Transit Throwback – Spokane MonorailPosted: June 26, 2014
After Spokane hosted Expo ’74, the concept of futurism was a constant thought in the city. At the same time, there was a continued demand for better transit service, the city having gone through decreases in service in the decade prior with Spokane City Lines before the city took over the franchise themselves.
On the other side of the state, Seattle was running a short one-mile monorail system that ran from the Westlake area of downtown to Seattle Center (home to Key Arena and EMP) in Lower Queen Anne. Perhaps in another example of “Seattle-envy,” local politicians looked at the Seattle monorail and tried to see if the same could be done in Spokane.
“Monorail View Told” John Craig, Spokane Daily Chronicle 6/29/1977
A monorail is in Spokane’s future – at least in the “wild dream” Commissioner Jack H. Bell outlined for the Spokane Transit Commission yesterday.
The commission took no action on Bell’s idea, but approved the “concept” of spending up toe $300,000 for “novelty-type” transportation in Riverfront Park. No funds are available, however transit manager Robert W. Harder said.
The commission also ordered 30-minute intervals between buses on all routes and confirmed plans for experimental, cross-town service
Bell said a monorail would be one way of providing the “novelty-type” transportation the commission is considering to serve the Opera House-Convention Center and Riverfront Park. But he admitted a monorail may not be practical.
“It’s a very, very long-range plan of mine,” he said.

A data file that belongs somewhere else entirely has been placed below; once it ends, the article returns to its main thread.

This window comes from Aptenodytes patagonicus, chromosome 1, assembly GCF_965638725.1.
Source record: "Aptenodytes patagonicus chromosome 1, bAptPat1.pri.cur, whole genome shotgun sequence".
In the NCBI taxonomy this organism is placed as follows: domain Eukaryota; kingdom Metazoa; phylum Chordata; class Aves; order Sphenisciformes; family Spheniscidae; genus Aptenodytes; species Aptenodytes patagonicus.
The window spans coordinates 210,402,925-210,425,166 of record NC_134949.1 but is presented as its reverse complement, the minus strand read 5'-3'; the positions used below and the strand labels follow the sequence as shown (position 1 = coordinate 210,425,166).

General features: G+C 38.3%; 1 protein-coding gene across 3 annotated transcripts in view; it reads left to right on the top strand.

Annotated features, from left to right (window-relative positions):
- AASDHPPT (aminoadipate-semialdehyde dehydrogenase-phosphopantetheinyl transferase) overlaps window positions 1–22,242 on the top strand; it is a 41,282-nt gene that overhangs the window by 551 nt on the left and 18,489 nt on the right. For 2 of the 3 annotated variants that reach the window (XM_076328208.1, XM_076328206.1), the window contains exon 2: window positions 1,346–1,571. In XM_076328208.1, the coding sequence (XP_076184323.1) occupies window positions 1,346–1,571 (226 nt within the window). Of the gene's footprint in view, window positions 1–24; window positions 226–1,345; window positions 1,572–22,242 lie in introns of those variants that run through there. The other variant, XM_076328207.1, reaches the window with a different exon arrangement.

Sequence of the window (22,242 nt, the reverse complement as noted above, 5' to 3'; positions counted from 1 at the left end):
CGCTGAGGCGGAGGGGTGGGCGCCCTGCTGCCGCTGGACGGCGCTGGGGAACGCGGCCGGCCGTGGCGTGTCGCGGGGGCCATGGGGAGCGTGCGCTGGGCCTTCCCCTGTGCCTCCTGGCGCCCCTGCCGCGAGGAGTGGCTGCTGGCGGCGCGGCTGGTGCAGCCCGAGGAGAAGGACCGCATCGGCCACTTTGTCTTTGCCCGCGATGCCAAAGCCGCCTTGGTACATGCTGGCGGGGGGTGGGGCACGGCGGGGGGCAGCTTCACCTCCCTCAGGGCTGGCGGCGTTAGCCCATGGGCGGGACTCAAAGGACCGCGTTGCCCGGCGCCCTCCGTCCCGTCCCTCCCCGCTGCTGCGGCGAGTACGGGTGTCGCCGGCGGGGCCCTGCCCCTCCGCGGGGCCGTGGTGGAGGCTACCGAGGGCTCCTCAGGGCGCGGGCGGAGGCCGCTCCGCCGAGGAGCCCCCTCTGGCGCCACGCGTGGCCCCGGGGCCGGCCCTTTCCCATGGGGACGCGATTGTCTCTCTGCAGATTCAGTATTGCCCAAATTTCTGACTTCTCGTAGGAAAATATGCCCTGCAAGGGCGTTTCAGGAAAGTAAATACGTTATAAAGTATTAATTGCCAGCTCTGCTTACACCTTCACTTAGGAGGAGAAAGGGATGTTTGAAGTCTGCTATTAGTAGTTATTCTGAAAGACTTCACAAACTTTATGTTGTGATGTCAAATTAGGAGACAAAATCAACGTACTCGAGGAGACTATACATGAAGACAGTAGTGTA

The commission is studying ways to transport persons to the park and the Opera House from the Coliseum parking lot to alleviate the parking shortage on the south side of the Spokane River. Among others things, Disneyland-type trains are being considered.
“I think the expense of a monorail would be terrific,” Bell said, “but it would be a terrific people mover.”
He said he envisions a monorail that would loop through the park with stops at the YMCA building, the Opera House, the entertainment center in the former U.S. Expo Pavilion and possibly at Wall and Spokane Falls Boulevard.
“Phase II” of the monorail could extend service to a satellite parking lot near Francis and Division and from there to Joe Albi Stadium, he said.
If “Phase II” were successful, “Phase III” might extend a line from the park to the South Hill, perhaps to a satellite lot near Fifty-seventh and Regal.
“Phase IV” might be a line to the Spokane Valley, Bell speculated.
“People could get downtown in 10 minutes on a monorail,” Bell said.
Harder said the 30-minute intervals between buses the commission ordered will make schedules easier to understand and will reduce anxieties about missing a bus. Intervals now range up to 55 minutes during non-peak hours, he said.
Also, the commission decided to have all layovers occur downtown. Harder said some patrons had been frustrated to board a bus near the end of its line and experience a layover before continuing to the downtown area.
The new schedules have buses leaving the central business district and arriving at 15 minutes before and after each hour.
The experimental, cross-town route is to be used from Oct. 1 to the end of the year, commissioners noted. The estimated $95,000 cost is to be paid largely by the U.S. Urban Mass Transit Administration.
Two buses are to cover a six-mile, “figure-8” route between Francis and Wellesley, Market and Assembly. Riders may transfer to north-south routes.
Obviously, a monorail system was never brought to Spokane. In later years, discussions of light rail, a more proven technology, started to pop up (though we also know how that ended). Many other metros likely thought about starting their own monorail systems as well, but presently only 3 cities in the US have any operating: Seattle, Las Vegas, and Jacksonville. There are also smaller operations at zoos, shopping malls, and amusement parks, most notably among them Disneyland and Disney World (the first monorail in the US).